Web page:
Cliché but binge worthy

Lavette Williams, Editor-In-Chief

Excusez-moi, have you seen the Netflix-original show, “Emily in Paris”? The comedy-drama made its debut on the platform on Oct. 2 and since being released, has sparked a conversation of the possible release of a season two.

“Emily in Paris”  immerses its viewers in the life of Emily Cooper,  a bubbly marketing executive from Chicago whose dream becomes a reality when she is asked to travel to Paris for work as a replacement for her boss. Jubilantly, Emily accepts. Despite not being able to speak nor understand French, she leaves behind her American life, her boyfriend and perhaps, her familiarity to live a life just about every little girl glamorizes, a life in the “City of Love.”

However, Emily realizes rather quickly that with the language and cultural barrier, living in Paris is going to be harder than she presumed. She finds that it is more than sweet, buttery croissants, sight-seeing and romance. In taking on the marketing position at Savoir, she would also have to endure the bitter.  

While others may have cowered in fear, it is through this bitterness that we are able to witness Emily truly thrive. Over the span of a few episodes, Emily goes from this “clueless American girl,” who always needs a translator, who has no friends, who has no backbone to being able to comprehend and speak French, to having a solid group of people to hang around, and to standing her ground. 

One good example of her growth can be seen in Emily’s relationship with her coworkers. In the beginning, all of her coworkers despised her for bringing in her Americanized perspective on social media. At least, this is the way it seemed because they treated her so poorly. Her coworkers excluded her from eating lunch with them and from important meetings, they called her names, they left her nasty gifts on her desk. After a friend tells her that it is in French culture to be blunt about their feelings, Emily learns how to fight fire with fire. By calling them out for their name and giving them nasty items, they begin to warm up to her.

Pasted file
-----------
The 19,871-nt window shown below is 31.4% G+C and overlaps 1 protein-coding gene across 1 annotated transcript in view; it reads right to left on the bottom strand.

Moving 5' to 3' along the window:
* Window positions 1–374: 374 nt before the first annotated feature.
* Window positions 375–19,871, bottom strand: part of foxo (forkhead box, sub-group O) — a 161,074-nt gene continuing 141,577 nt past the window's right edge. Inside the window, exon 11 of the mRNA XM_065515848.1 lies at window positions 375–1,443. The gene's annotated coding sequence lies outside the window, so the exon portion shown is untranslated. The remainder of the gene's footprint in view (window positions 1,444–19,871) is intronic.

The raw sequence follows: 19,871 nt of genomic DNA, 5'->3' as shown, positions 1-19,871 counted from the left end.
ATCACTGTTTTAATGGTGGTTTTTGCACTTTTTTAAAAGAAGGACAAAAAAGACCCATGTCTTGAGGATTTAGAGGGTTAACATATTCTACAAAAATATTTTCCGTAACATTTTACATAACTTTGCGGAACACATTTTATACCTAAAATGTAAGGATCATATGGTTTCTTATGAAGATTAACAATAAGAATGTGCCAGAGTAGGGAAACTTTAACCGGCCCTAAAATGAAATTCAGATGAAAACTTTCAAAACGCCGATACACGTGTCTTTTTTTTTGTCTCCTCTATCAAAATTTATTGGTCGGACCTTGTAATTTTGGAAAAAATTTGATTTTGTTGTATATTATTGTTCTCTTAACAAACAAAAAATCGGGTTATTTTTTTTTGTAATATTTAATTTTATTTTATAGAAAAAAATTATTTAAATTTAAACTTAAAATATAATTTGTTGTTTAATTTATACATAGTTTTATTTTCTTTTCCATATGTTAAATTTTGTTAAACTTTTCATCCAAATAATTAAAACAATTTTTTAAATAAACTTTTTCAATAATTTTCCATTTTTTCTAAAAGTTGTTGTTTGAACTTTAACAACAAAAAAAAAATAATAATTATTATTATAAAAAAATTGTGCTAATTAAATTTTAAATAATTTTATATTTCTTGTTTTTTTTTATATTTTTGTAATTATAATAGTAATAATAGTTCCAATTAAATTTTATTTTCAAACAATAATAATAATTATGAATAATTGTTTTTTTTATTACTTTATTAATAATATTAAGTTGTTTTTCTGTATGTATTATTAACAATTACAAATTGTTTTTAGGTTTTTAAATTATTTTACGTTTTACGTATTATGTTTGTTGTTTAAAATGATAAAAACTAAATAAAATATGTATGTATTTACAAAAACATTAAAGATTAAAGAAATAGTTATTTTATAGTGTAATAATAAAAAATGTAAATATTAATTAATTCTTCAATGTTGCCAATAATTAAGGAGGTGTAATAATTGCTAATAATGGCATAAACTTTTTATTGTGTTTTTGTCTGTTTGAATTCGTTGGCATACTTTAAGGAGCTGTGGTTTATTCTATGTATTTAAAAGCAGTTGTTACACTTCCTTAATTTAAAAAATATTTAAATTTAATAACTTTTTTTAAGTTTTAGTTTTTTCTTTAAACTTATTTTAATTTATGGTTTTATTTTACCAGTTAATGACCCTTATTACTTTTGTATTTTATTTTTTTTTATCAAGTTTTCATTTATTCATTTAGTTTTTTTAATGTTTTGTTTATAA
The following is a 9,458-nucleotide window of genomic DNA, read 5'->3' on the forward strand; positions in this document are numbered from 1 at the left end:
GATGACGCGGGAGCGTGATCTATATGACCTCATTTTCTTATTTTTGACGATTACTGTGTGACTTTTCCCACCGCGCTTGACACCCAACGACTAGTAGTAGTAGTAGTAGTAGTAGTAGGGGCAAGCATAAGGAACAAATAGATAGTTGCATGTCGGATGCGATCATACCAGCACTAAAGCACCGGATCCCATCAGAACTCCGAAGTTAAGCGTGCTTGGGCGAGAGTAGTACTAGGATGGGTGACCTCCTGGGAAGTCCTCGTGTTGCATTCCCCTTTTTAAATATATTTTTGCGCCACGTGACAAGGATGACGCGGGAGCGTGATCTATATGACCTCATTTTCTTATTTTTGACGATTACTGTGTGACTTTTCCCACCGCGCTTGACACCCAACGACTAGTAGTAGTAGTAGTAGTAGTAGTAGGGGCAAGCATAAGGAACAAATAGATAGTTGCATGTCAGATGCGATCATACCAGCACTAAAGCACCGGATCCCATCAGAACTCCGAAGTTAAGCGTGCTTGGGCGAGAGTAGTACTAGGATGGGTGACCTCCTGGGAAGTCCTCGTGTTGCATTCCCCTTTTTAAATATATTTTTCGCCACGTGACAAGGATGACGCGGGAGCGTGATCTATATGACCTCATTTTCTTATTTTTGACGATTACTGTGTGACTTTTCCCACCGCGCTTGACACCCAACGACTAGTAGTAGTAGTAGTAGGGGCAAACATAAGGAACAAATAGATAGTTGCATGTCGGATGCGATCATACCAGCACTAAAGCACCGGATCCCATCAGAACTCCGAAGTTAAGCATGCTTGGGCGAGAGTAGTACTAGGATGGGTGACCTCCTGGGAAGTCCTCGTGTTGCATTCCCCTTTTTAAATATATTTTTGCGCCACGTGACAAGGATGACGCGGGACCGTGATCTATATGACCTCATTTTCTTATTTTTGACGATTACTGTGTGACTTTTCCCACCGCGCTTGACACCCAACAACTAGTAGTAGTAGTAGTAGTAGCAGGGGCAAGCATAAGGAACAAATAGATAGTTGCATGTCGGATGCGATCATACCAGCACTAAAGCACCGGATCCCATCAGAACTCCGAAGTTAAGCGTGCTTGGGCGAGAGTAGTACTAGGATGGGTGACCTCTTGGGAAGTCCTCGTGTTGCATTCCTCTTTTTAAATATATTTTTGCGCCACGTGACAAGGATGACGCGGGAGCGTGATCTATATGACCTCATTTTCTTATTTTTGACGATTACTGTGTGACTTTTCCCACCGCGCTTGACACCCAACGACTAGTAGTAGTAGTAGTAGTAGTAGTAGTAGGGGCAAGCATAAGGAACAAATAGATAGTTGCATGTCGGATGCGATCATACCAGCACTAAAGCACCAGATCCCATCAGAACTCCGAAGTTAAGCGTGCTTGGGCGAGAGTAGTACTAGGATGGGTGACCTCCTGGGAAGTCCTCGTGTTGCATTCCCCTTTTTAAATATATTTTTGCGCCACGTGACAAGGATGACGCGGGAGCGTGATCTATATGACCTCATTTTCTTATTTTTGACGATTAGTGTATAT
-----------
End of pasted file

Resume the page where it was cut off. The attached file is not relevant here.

“Emily in Paris” is the kind of show you can lay down and binge in one sitting. The storyline is good but, perhaps, it is too good … good to point where it is kind of predictable. Girl meets boy, girl falls for boy, boy is taken but is secretly in-love with girl, and I’m sure you can guess the rest.  

In some instances, I would even say that the show is unrealistic. I loved that Emily was ambitious enough to step outside of her comfort zone and travel 4,000 plus miles to take on a position. I loved that she did it despite not knowing how to speak French. I loved that she spoke up even when she was instructed to be quiet. 

But I felt that her character lacked depth. Outside of her workplace or her social media platform, we don’t know much about her. Where did she come from? Was she originally from Chicago or was she there for work? How old is she?   

Personally, I wanted a little bit more out of Emily. I wanted her to express more emotion; instead, she was a little too happy-go-lucky. 

Put in a predicament that might have made anyone else need days or at least, extensive thought, Emily was ready to leave her life in Chicago behind without reconsideration. I know that if this were me, I would have had a hard time departing not only because of my relationships but my emotional connection to the city I live. I understand that everyone is different, but I found myself wondering where Emily’s sense of nostalgia was and why she was in such a hurry to leave. 

In those situations of uncertainty, like when she broke up with her boyfriend, when the water went out or when she was temporarily fired,  I waited for her to cry, to get upset, to cringe …. Anything to show that she cared. 

Even still, I grabbed a handful of popcorn and watched on, successfully predicting each episode’s ending.  

Although “Emily in Paris” is a cliché, it is the trite of the show that makes it effortless to watch. With everything going on in the world, the COVID-19 pandemic, the civil rights movement, the election, I’m sure all could use a break from the disorderedness to watch Emily shine Paris.